When your power company is a felon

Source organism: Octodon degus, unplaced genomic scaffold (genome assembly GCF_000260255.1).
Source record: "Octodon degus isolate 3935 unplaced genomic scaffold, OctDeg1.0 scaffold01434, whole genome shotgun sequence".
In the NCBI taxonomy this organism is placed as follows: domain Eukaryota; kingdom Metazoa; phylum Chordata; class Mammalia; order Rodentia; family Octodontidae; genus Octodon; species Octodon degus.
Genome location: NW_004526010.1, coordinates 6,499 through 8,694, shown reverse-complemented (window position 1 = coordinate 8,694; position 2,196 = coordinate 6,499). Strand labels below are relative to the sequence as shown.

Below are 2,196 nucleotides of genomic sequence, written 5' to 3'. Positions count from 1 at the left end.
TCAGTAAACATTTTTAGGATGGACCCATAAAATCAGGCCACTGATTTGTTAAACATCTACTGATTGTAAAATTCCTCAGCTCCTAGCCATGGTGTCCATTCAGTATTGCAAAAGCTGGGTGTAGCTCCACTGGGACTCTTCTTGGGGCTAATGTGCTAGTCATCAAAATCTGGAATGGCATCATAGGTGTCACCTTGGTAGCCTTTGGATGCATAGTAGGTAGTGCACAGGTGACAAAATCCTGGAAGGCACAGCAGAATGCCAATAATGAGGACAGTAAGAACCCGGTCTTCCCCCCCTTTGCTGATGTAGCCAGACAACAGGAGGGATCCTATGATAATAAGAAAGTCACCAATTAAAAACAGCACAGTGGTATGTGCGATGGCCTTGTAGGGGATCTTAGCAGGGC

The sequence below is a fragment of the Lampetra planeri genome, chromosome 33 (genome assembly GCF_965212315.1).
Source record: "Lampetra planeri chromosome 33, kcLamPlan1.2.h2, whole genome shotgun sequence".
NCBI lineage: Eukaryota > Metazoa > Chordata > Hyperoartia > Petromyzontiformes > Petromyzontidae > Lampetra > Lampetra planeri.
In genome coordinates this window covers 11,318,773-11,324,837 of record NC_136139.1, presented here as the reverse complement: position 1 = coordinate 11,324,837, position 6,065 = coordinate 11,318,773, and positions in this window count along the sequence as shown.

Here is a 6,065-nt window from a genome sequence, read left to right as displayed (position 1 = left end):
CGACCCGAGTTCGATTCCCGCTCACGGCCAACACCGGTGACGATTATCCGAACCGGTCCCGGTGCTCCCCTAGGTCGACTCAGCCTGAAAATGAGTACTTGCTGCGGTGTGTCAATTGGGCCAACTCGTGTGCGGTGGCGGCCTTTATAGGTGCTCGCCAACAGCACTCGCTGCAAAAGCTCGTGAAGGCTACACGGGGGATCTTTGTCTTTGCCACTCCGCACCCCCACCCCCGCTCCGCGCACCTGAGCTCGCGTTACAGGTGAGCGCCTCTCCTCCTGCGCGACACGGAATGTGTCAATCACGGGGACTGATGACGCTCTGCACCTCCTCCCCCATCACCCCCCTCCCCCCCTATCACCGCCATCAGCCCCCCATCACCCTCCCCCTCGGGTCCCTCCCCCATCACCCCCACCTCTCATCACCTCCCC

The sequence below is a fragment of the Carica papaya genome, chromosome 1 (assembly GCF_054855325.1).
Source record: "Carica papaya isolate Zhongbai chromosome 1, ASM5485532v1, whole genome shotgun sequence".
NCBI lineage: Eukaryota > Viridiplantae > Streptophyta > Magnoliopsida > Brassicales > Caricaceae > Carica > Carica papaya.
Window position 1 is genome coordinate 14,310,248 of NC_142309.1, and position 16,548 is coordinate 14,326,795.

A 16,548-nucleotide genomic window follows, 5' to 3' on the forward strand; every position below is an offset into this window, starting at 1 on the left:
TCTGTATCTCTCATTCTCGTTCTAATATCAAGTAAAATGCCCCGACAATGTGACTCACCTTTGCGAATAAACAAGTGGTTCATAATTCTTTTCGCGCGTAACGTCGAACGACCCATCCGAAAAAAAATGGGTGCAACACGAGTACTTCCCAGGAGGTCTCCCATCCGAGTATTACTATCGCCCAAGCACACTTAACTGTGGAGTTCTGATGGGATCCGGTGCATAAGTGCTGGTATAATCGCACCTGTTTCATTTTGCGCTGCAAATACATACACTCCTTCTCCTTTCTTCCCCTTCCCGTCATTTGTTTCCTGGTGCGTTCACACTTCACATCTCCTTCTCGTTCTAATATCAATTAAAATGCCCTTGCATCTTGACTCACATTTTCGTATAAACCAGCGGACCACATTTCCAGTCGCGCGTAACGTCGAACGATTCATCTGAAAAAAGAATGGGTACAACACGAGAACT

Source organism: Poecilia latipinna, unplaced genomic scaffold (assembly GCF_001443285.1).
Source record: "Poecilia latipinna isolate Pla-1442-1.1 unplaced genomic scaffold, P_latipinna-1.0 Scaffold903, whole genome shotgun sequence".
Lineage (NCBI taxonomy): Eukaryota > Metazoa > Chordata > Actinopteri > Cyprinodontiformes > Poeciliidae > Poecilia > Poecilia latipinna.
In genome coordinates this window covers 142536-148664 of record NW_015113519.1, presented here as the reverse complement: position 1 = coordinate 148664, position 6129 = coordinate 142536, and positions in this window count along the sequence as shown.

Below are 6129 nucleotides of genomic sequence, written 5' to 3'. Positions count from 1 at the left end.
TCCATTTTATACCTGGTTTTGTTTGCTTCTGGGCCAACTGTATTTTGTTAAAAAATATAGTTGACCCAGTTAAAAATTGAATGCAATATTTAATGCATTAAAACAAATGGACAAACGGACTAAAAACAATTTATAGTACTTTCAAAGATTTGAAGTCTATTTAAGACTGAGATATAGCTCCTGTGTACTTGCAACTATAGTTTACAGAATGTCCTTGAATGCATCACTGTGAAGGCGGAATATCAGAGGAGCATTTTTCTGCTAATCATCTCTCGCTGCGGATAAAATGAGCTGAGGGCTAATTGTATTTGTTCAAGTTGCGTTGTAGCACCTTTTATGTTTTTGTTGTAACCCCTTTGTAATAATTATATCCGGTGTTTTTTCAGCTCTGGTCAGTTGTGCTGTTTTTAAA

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Support for this Thursday January seventeenth two thousand nineteen episode of today. Explain comes from hellofresh. They've got premeasured ingredients and easy to follow recipe cards that comes straight to your door, and you can get eighty dollars off your first month by going to hellofresh dot com slash explained eighty and entering the promo code explained eighty. That's hellofresh dot com slash explained eight zero and the promo code explained eight zero. Every month. You get a Bill from your utility. There's no two ways around it pay it or the lights go out. But what happens when the Tilleke can't pay the bills as California, ask Pacific, Gas and electric? One of the nation's largest utilities is on the brink of bankruptcy. PGE supplying power and gas to sixteen million plans to file for chapter eleven as it faces billions and potential liabilities from wildfire. Pete any stock took a beating on Wall Street today. Dropping fifty two percent after the bankruptcy news came out. After a bankruptcy PGE will have a hard time borrowing money, and that may mean higher rates for consumers and less money for green energy projects. PGA is California's biggest utility they have about twenty thousand workers Resula goes hosts, the political breakdown podcast at in San Francisco. They are big publicly traded company that's basically been in existence for one hundred and fifty years in some form giving gas and electric power to people in California. And this is actually the second time in less than twenty years that this company is filing not for bankruptcy because bankruptcy would be like we're going out of business. Its bankruptcy chapter eleven protection. So they're basically asking a court to come in and be in charge of reorganizing, restructuring, the company, and deciding with all the debts that they have out there sort of looming over them who's first in line whose last in line and who pays when their bills don't pencil out. And why exactly is it doing this? It feels like sort of a last resort. They're doing this because they're facing really unprecedented. Potential liability is because of the wildfires that have hit California over the past two years tobacco. Just one second. I mean, they are a regulated company. So they are guaranteed a rate of return by the state. They make ten and a half percent profit. No matter what. So historically utilities have been like really good places to park your money. Right. If you're shareholder, you're guaranteed ten and a half percent and everyone needs power and gas, and so they're usually pretty reliable companies to invest in and to be customers for but basically in 2017 after years of drought in California a series of wildfires broke out mainly in sort of the Napa region so wine region and devastated a bunch of communities. Up there. There are Nell reports that downed power lines and exploding transformers are being investigated as one possible cause here for at least some of these fires. That's right. David PG and E that's the company here, and you can see them behind me reinstalling downed power lines. Now, the company says in a statement that there were equipment issues at the time the fire here started caused by quote, hurricane strength winds. But that's just one possible. Cause for the twenty two fires burning in California right now and not alone would have been a really big hit to PG knee. It was I mean, they spent the last year essentially warning that they could go into bankruptcy. If the state didn't change some of its liability laws. In the meantime, their start price fell and then a couple of days after the midterm election. What ended up being the most deadly and devastating fire in state history broke out of imbue county. And what we saw. At pleasure. What to name right now? But what we just saw. We just left pleasure. Powerless, and what we just saw at at paradise is just, you know, just not acceptable the fire in the foothills of the Sierra Nevada mountains, north of Sacramento has burned a hundred nine thousand acres more than sixty seven hundred structures have been destroyed mostly residential homes, and that I think was sort of what PG ni executive see as the death now because if they're held responsible for that, which there's a lot of indications they could be for sparking that fire. And if they're held responsible for all the fires that we know that they sparked in two thousand seventeen and the biggest one is still under investigation. They say that they could face over thirty billion dollars in liabilities. Which is almost double what the company's worth right now. And then Sunday their CEO guy should Williams step down. And then on Monday, they announced that in two weeks. They're going to file for chapter eleven protection. And basically him this whole mess over to a bankruptcy court. How exactly did PGN e start this fire? If they indeed did. Great question, and one that I think needs some historical context, essentially, you know, they have a huge service area, and they have to serve communities that are in densely wooded areas, and there's been sort of long existing questions about whether they have maintained their equipment up to the legal standard. The state requires and just sort of the common sense standard that says you probably don't want to start huge wildfires. So in the case of Buchanan, the campfire, it seems likely that one of their huge transmission towers. I mean, it looks like one of those might have basically come down during high winds or some of the equipment in that tower in the case of the two thousand seventeen fires similar things. Most of the investigations that have come out from state fire investigators and blame PG any say that essentially high winds caused a tree branch to either fall into a power line or a tree came down and fell. Into a power line. You know, they have pretty strict guidelines from the state regulators in terms of how much space they need between their power lines and any trees or brush. And so the question becomes did. They do the maintenance that they not only are required to do. But have basically asked the state for money to do and pass those costs onto people like me who pay their electric Bill through PG any. And so it becomes on just a question of okay did your equipment caused this? But did you do everything in your power to prevent it? Especially when you said that you were doing that. And we gave you the money to do it. And do we know if they did or not they don't have a great track record of safety either in power or gas? PG knee is actually a felon. They were put on probation for violating federal gasline laws. And so they're supposed to not break any more laws for five years. And they have been blamed in about a dozen of the 2017 fires for not just starting them. But being negligent in the sense that they didn't do what they had to. And this is a company that's also famous for a neighborhood exploding on its watch once right back in twenty ten on a weekday evening. A neighborhood about five or ten minutes south of San Francisco just went up in flames. Parts of San Bruno, California were turned into a raging inferno around dinnertime Thursday evening, flames roared, some sixty feet into the air as block after block in this residential neighborhood were engulfed and at the time. We all thought maybe it was a plane crash. It's really close to the airport here. I mean, it was such a big explosion. But it was a high pressure natural gas line that ruptured caused the explosion. And then fueled the spectacular blades it leveled a neighborhood killed eight people. I was actually on CNN worked up the San Francisco Chronicle, then I got there, you know, within the hour, and there were people just standing there was like bare feet and bathrobes and their or their slippers looking down because they had just had to evacuate so quickly. To we just win out. We had on. Claremont and Bruno out here for fifteen minutes with no Firefox near the local utility company Pacific Gas and electric says they will be accountable if it's determined they were at fault, and what ended up coming out through a series of federal investigations and lawsuits was that. Basically, he's you need didn't know what was under the ground. And it also came out that they had basically redirected money that they told state regulators. They needed to charge rate payers four to use for safety upgrades and handed out over in profits to shareholders. And through the course of that discovery. In those lawsuits, we also learned about this very cozy relationship PG he had with state regulators. That was really a black Mark on both the state and the utility, and it was really sort of the beginning of a reckoning for this company and for state regulators, that's lasting to this day. Is there any sense of how this will shake out if PG any successfully files for chapter eleven bankruptcy, and the court grants it and goes into assess its liabilities will wildfire victims not see any money. I don't think no money. You know, we're talking still about a multi-billion dollar corporation. It does seem likely that not all wildfire victims will be made whole or at least the insurance companies won't, you know, we're talking about two different things here, which is people are are suing them for punitive damages which is different than filing an insurance claim and trying to get your insurance company to rebuild your house. But the victims we've talked to are pretty angry. And I think feel like this is if nothing else going to delay their ability to seek Justice if not prevent it or curb it. Not. In the world that we're ever going to prevent every fire from happening. But I think you do have to ask for a company that has a history of redirecting its safety money into profit that has a reputation among even some of people inside the company of sort of valuing shareholders over safety, don't they hold some responsibility. Because if that spark never, you know, lit Eighty-six, people would still be alive and the town of paradise would still be standing. Fires are just the tip of the iceberg. When it comes to the climate change challenges utilities face more in a moment on today explained. Sweet potato and black bean tacos with avocado Crema, and salon tro, not many tacos can boast that they're rich in vitamin A. But hellofresh is are full of it. Thanks to tender roasted cubes of sweet potato they're joined by black beans and zesty avocado Crema for some of the most delectable veggie goodness to be found inside the fold of tortilla. You could say they bring their a game in every single way. If you haven't noticed support for the show today comes from hellofresh. They got three plans to choose from including classic veggie and family as well as the option to switch plans when your tastes change. Hellofresh has something for everyone. You can take advantage of their special offer for twenty nineteen eighty dollars off your first month when you go to hellofresh dot com slash explained eight zero and enter the promo code explained eight zero. That's hellofresh dot com slash explain. Eighty and enter the promo code explained eighty to get eighty dollars off your first month. Report on energy and the environment for vox, how exactly does utility like PG any work. It's a private company, but it gets a bunch of money from the state and now the state's gonna step in and mediate all its debt. Well, it is a regulated utilities regulated by the California Public utilities commission. But it's also an investor owned utility. Meaning that stockholders people on Wall Street own a share of the company and the company also issues bonds, which other investors can also buy as well. So you have a lot of different groups that have different slices of the company the advantage of doing something like that. Of course, is that you have that risk distributed. Among all those people rather than on just the customers. So that's the big issue here with the wildfire is alternately has to pay right now. The investor owned utility like they're trying to protect their shareholders. And they wanna pass that cost to the customer. But the regulators want to say, no, you gotta actually have your shareholders bear some of this. Cost. That's the whole reason. We're letting you run this is a private company to begin with. So it's just a matter of who's actually left holding the bag at the end of the day. And there's a it's a very big bag upward thirty billion dollars of liabilities. So right did PG any do anything to void these liabilities? They proactive on climate change at all I mean PG, and he did have a lot of clean energy initiatives. They were deploying renewable energy, and we're also investing in the infrastructure to support it a lot of utilities around the country. We're doing that namely renewable energies pretty cheap, California also has state renewable energy goals. So a lot of utilities throughout the state were working toward advancing that, but the big issue is just in general that you have a lot of infrastructure that's exposed in these high risk areas. So you're running power lines into these forests that are getting extremely dry. Some of them are neglected, and so it's just kind of a disaster waiting to happen. So it's not a matter of if. But when you have a stiff enough breeze or you have an errant spark that triggers, a massive fire like this. And what happens to PG, even if they're debt is restructured and California the courts help them figure out, you know, what their payouts are what the ODA people these fires on going anywhere and PG needs to stand back up in provide energy, right, right? That's the balancing act that both the utility. And the utility regulators have to maintain. I mean the regulator. They wanna make sure that you provide power that is both affordable and reliable and then taking a back seat to that is making sure that it's environmentally responsible. If you don't meet the first two criteria. You really can't worry too much about the other one, and that's difficult when you are facing higher risks. I mean, there's an upper limit to how much you can build a customer for protecting them against future disasters. And in essence, you're essentially turning these utility companies into insurance companies because now they have to bear these catastrophic costs into their rate bases as well alongside building you power plants in new power lines. So it's a difficult situation. And I talked to a former Utah. Official and he points said to me that essentially, you know, utility haven't really been thinking about this for a long time. Like a lot of them were caught flat-footed on this issue. And now they have to come up with a way because otherwise they will be liable in ways that they don't want to be in. When we think about this sort of intersection of utility companies and climate change is wildfires in places like California or even like, Oregon, Washington state. It is that the biggest concern or the other things we should be thinking about to. There are a lot of other things to be thinking about one thing to remember is that the utility sector the energy sector uses a lot of water. You need to use water to generate the steam to run the turbines, and you use a lot of water to cool power plants. The union of concerned scientists put it this way that essentially if you imagine the Niagara Falls at its peak flow rate. And triple that. That's how much water per minute. The utility sector in the United States uses. Just the United States states, not even thinking about the world. And and it's Anthony amount of water. So imagine what happens when you're region gets really dry. If you're in a water stress region, and you can't take in water or if that water gets too hot to be used for cooling. That's an issue as well. Or there are also issues with discharging water that after you use it to cool, you know, your power plant that will effluent water is going to be a lot hotter. There are limits to how much of that water you can actually dump back in river. And so they're all these regulations that govern that and as a climate changes. We're seeing those stresses get worse and worse. In other countries. We've actually seen them shut down nuclear power plants because it got too hot to use the water. So there are other kinds of environmental stressors utilities face. Okay. So we've got fires. We've got water shortages, I guess we didn't even touch on hurricanes and flooding with more and more extreme weather on the way. What's like the worst case scenario for these like four profit utilities government takeover? One official told me that bankruptcy. Judges have God like powers. So there's a lot that you can do in terms of restructuring the utility, some California legislators suggested, you know, making this a public utility rather than an investor owned utility advantage of that. Of course, is that, you know, you have an incentive for the utility to be much more transparent and up front they serve the public interest rather than shareholders. And so when you know, if you're weighing the costs of doing things, trimming, power lines or bearing something to make it less vulnerable to sparking a fire. They air on the side of consumer protection rather on the side of cutting costs the disadvantage of that is that you end up making your customers your shareholders as well. So if you do have a Matt major fire that gets. Blamed on the utility. And they have to pay for it. Well, it falls directly back to the customers. And there's no investor are bondholder to help share that burden. I mean, it's hard to feel bad for the the people who send you a Bill every month that you don't really wanna pay put right is the future sort of grim for these companies that are now facing providing energy in the shadow of of wildfires and hurricanes and floods and whatever else the big issue. The reason why that they're facing problems that they didn't give it much thought. Now, they can't afford not to think about this climate change is something that has to be integral to their planning over the long term and in the near term as well. I mean, ultimately, we do need power. I mean, I really do count on keeping my lights on staying warm in the wintertime, but you need to be able to deliver it in a way that doesn't cause more harm than good. And that's really the difficult question here. When I was up in paradise, California after the campfire went through there. I mean, one of the things that struck me was that you saw these power lines running right between trees, right? Like, really close really close. Like, I was looking at that. And I was just like a stiff breeze would knocked the power line into a tree. I mean, it's it's almost an impossible situation. I mean, you could trim the trees you could, you know, try to bury the power lines. But it's a matter of when not necessarily if when you see a disaster that would strike so the question is then you also have to start thinking more broadly about where are people living are they living in these high risk zones is the cost of providing them power and the risk of providing empower into these densely forested areas, even worthwhile. At that point. If we're facing the risk of sparking a fire. So those are all the different questions. You have to weigh similarly in Puerto Rico, we saw eighty percent of the island's utility poles knocked down after hurricane Maria. Do you wanna even bother to rebuild those utility poles at that point when you know that there that? Vulnerable to a storm. It's a question that you really have to think about with a big picture mindset. And a lot of people aren't really willing to do that the big pushes to rebuild. Exactly the way things were both in Puerto Rico and in California people wanna get back to their homes as soon as possible and that does not reduce the risk that puts you back in the same situation. He started with. Have there been utilities that have done a better job of taking climate change into consideration a one big sample of that might be XL energy? It's a company headquartered in Minnesota in Minneapolis. And they have operations in eight states serving three point six million customers at the beginning of twenty eight teen they announce that they want to cut their greenhouse gas emissions. Sixty percent below two thousand five levels by twenty thirty. But then by the end of the year they up that target to eighty percent by twenty thirty. And then they want to get to one hundred percent clean energy by twenty fifty. They are one of the few utilities in the country that have set a target that aggressive on fighting climate change. And a big reason why is because they cost of renewable energy in clean energy has declined so precipitously, but it's also because their customers are demanding it it's not just households. It's big businesses. A lot of big companies have their own greenhouse gas targets, and they wanna buy clean, energy and cities even entire cities wanna buy clean. Energy. And so they're pushing the utilities to deliver and build, you know, more power generation assets that are cleaned that produces euro emissions. And in a way that companies also insulating themselves from the future costs of climate change because they're saying that they are acting to help mitigate climate change. So if they are facing a lawsuit somewhere down the line that you know, you didn't do enough. They can say yes, we did. We changed our entire generation model in portfolio to help reduce our impact on the planet. Excels, also investor owned utility. And so they also have to answer to shareholders. And so that's kind of their pitch to them that we're planning for the future building the generation portfolio of tomorrow in a world where temperatures are going to be rising where the traditional coal and gas fired power plants aren't going to be as reliable and we need other alternatives. Ervan covers the environment for vox. I'm Sean Rama's firm. This is today explained. Hellofresh for supporting the show today. They've got premeasured ingredients that are fresh, and they have easy to follow recipe cards that come straight to your door. They do the planning the shopping the prepping take advantage of eighty dollars off your first month by going to hellofresh dot com slash explained eighty and entering the promo code explained eighty that is hellofresh dot com slash explained eight zero and the promo code explained eight zero for eighty dollars off your first month.